By Katy Ibsen
Living in the northernmost region of Chile, a 68-year-old woman who spent her life teaching chemistry was let go two years before she was set to retire. Undeterred, she decided to start her own business growing aloe vera plants.
She began exporting products made from her aloe, and when that was going well, she imported a special machine to make art crafts from the skin of the plant, providing work to others in her community. That aloe visionary is Cynthia Anabalón Pérez and her business, Mundo Aloe Vera, has been recognized nationally.
“She has developed so much,” says Fernanda Vicente, co-founder of Mujeres del Pacífico and president of the board of directors. “We share her story with the whole country.”
Identifying the need
A 2018 B Lab Best For The World honoree, Mujeres del Pacífico was founded in 2013 by a group of eight women who had been given the opportunity to travel to different countries, including Silicon Valley in the U.S., to learn about innovation.
“When we came back, we felt that it was unfair because we were a few people who already had access to this information,” co-founder Fernanda Vicente says. “The rest of the women entrepreneurs in Latin America, they didn’t have the same opportunities we had in life or access to all of this priceless information for our companies. So, we decided that it was time to empower women in our region and to give them the same opportunity that we have had.”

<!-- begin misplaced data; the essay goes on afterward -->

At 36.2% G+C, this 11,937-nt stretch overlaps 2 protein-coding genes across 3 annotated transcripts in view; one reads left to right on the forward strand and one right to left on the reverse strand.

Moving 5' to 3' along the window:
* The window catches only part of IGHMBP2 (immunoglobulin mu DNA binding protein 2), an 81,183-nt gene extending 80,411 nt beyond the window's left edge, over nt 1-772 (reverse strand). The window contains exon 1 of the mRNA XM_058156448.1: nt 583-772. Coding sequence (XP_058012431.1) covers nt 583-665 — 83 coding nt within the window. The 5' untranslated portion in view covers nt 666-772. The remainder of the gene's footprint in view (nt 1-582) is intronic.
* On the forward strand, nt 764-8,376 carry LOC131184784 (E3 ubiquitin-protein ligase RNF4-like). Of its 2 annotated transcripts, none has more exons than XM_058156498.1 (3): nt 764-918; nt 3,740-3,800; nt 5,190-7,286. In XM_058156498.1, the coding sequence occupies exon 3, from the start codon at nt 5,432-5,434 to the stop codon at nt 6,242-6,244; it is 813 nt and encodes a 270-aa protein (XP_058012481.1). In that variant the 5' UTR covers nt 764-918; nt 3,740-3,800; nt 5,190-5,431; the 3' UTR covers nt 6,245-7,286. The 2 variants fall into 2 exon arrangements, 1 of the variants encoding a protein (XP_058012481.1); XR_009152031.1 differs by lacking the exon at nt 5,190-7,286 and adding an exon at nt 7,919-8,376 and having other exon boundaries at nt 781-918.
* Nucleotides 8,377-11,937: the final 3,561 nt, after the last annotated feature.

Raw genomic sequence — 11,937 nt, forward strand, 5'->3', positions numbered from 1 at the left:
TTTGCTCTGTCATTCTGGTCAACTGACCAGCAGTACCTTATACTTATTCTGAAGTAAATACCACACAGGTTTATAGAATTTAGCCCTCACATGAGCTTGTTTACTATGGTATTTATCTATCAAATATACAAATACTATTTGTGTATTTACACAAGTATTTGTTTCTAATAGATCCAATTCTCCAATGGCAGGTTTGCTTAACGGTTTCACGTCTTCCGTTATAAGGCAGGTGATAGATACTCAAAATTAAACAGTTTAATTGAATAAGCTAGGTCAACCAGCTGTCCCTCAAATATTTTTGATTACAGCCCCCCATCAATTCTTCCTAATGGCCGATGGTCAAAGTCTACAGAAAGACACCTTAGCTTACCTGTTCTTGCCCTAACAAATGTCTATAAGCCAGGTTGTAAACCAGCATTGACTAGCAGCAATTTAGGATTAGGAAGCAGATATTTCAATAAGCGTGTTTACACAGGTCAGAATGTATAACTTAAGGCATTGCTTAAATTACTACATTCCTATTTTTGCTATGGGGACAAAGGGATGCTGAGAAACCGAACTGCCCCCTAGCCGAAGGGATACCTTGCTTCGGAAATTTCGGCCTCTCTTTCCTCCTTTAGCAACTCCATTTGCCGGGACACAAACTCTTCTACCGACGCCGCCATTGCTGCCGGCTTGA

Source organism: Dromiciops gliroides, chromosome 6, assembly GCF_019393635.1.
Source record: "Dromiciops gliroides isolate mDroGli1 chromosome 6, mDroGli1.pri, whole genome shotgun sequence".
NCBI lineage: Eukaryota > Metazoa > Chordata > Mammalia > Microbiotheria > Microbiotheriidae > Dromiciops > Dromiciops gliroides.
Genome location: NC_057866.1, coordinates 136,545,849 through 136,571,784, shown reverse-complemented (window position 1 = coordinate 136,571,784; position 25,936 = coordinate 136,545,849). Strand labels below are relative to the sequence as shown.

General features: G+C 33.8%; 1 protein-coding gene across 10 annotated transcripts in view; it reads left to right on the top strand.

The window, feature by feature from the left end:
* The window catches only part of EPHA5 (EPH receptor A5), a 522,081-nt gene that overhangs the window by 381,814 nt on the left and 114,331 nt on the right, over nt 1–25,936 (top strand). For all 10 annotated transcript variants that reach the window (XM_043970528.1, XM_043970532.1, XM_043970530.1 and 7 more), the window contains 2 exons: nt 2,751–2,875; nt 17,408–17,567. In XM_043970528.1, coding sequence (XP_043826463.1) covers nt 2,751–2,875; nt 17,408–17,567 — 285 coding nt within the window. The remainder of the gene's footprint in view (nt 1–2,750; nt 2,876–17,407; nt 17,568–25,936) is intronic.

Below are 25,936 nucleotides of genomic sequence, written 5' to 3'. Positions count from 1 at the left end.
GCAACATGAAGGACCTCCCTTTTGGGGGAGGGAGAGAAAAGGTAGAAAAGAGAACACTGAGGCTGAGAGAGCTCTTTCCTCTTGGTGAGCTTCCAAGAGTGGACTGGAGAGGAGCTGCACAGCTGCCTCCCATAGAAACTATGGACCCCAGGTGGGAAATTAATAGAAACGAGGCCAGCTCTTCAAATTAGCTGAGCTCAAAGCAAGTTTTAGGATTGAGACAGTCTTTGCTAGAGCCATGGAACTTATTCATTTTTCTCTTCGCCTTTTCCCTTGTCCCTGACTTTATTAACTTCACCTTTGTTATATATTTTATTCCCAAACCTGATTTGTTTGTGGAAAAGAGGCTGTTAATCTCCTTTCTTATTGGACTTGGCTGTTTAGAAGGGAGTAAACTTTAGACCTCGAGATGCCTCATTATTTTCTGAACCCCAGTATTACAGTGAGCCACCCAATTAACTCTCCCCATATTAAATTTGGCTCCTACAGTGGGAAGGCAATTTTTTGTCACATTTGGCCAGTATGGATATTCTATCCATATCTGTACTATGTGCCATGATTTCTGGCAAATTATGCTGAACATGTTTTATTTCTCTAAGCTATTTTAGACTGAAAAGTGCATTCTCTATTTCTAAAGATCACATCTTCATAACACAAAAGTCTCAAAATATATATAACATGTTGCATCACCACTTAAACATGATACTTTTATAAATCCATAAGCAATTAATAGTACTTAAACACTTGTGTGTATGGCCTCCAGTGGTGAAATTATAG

Mujeres del Pacífico emerged as the organization to develop and promote female entrepreneurship. The founders identified five gaps that exist among the women in Latin America, keeping them from launching and sustaining successful businesses: knowledge, access to network, invisibility, disconnection with the ecosystem, and little access to financing.
They developed content, training, support, and outreach around these gaps to mobilize female entrepreneurs in the region.
- Knowledge: Women need to be educated to feel empowered. Mujeres created training programs for varying skills and content on how to develop businesses.
- Access to networks: Mujeres makes connections between the women and sales channels or different value chains that they could work with.
- Invisibility: In Latin America, many women are not recognized for the work they have done or the businesses they’ve built . To combat this, Mujeres publicizes success stories like Mundo Aloe Vera. They also promote women entrepreneurs through events so others can learn from their testimonials.
- Disconnection with the ecosystem: Mujeres works with 60 organizations, both public and private, to aid in connecting and facilitating business support to help the small female-owned businesses grow.
- Little access to funding: Most female Latin American entrepreneurs have little access to bank financing, public financing, or venture capital. Mujeres helps to make finance connections.
With its mission to economically empower every woman in Latin America and give them the tools they need to start and grow their businesses, Mujeres has now taken its five educational areas and developed them into an online platform in partnership with IBM’s Watson.
“We have physically worked with 10,000 women in this region, and now we will be able to reach a bigger group,” Vincente says. “We’re thinking about more than 20 million in the future.”